During weaning from mechanical ventilation, Diehl and coworkers [39] demonstrated in 13 patients that use of He/O2 reduced the respiratory WOB and PEEPi during the weaning process, especially in patients with the greatest WOB (1.442 ± 0.7 versus 1.133 ± 0.500 J/l; P < 0.05). This reduction was accounted for by a reduction in the resistive component of the WOB. These findings are similar to those reported by Jaber and colleagues [40]. They observed 18 non-COPD patients after extubation and found that He/O2 reduced the transdiaphragmatic pressure-time index and improved respiratory comfort. Those authors concluded that He/O2 could be used during the postextubation period in association with NIPPV, especially if upper obstruction is the main cause of acute respiratory failure, in order to avoid reintubation. More recently, Tassaux and coworkers [41] showed that He/O2 reduces PEEPi, the number of ineffective breaths, the magnitude of inspiratory effort and the WOB in intubated COPD patients. This could be useful during weaning from mechanical ventilation.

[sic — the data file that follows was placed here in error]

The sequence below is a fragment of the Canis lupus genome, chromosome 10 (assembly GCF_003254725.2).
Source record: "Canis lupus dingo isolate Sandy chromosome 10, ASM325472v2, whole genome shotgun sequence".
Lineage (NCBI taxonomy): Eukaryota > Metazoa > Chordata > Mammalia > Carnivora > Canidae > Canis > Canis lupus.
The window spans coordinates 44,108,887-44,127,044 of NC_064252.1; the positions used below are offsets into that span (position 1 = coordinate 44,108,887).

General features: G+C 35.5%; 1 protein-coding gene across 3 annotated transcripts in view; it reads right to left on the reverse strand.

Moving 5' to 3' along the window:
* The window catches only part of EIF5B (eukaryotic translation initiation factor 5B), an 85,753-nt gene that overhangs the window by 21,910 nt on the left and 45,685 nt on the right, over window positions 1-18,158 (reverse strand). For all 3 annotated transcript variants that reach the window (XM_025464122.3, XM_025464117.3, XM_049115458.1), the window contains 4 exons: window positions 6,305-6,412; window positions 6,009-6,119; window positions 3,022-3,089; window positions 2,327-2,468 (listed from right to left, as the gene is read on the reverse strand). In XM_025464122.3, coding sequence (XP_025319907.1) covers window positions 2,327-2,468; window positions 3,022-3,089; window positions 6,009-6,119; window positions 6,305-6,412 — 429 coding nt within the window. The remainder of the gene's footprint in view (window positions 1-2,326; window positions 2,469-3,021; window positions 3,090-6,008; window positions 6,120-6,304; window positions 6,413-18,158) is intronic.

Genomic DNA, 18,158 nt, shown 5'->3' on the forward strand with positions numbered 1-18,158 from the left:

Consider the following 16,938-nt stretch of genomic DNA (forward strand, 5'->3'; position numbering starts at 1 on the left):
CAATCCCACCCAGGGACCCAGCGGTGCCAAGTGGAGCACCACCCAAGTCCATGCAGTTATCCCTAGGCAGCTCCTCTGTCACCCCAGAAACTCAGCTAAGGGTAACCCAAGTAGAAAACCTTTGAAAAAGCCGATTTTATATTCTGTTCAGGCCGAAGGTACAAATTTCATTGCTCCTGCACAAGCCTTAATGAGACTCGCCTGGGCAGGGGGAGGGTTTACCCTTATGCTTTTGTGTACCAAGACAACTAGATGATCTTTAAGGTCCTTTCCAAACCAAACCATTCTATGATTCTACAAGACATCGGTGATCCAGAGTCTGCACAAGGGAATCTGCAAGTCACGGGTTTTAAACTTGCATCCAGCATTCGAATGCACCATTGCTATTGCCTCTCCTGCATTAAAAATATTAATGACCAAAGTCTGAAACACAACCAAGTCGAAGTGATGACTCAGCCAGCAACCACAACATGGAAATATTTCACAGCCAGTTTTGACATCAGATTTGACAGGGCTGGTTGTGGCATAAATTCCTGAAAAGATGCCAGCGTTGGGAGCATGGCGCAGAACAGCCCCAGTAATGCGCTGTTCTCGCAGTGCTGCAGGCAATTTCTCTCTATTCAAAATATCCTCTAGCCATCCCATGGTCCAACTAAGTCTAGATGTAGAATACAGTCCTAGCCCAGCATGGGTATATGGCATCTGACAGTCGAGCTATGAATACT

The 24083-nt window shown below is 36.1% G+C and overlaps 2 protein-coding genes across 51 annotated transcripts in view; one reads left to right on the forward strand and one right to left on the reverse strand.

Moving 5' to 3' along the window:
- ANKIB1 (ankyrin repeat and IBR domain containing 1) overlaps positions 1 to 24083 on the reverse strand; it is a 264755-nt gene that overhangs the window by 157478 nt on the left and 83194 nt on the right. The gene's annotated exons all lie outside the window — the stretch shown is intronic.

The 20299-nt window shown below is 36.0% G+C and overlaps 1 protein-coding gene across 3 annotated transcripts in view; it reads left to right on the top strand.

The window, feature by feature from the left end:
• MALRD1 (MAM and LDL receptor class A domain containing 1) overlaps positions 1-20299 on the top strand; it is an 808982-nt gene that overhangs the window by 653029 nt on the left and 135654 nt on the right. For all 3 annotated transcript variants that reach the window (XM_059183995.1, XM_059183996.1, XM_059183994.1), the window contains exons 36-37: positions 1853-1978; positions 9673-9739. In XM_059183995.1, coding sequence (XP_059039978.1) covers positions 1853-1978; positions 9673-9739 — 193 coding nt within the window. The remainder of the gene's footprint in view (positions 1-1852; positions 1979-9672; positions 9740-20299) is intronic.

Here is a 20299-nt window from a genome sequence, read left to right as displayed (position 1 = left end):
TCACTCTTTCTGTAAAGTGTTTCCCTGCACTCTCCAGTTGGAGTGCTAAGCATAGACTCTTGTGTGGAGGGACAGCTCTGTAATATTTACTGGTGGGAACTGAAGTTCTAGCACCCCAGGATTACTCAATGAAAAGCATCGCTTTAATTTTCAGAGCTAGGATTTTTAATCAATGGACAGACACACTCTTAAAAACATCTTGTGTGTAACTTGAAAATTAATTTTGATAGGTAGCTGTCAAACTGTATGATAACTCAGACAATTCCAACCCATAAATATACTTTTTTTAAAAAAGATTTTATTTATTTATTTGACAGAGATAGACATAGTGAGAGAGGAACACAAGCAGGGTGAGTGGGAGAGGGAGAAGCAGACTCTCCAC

Despite all of these findings, the use of He/O2 remains controversial in patients with decompensated COPD because of the low level of evidence supporting its use.

Aerosol delivery

He/O2 has the potential benefit of allowing aerosols to be carried deeper into the distal airways during severe airway obstruction than is possible with air or oxygen. The mechanisms underlying the improved aerosol delivery with He/O2 are as follows [42]: He/O2 allows greater flow through the airways; it ameliorates the reduction in flow speed in the most obstructed regions of the respiratory system; it prevents transition from laminar to turbulent flow, which can affect aerosol deposition; it favours higher minute ventilation, which may enhance aerosol delivery to the distal airways; and, finally, it reduces particle impaction within the delivery system.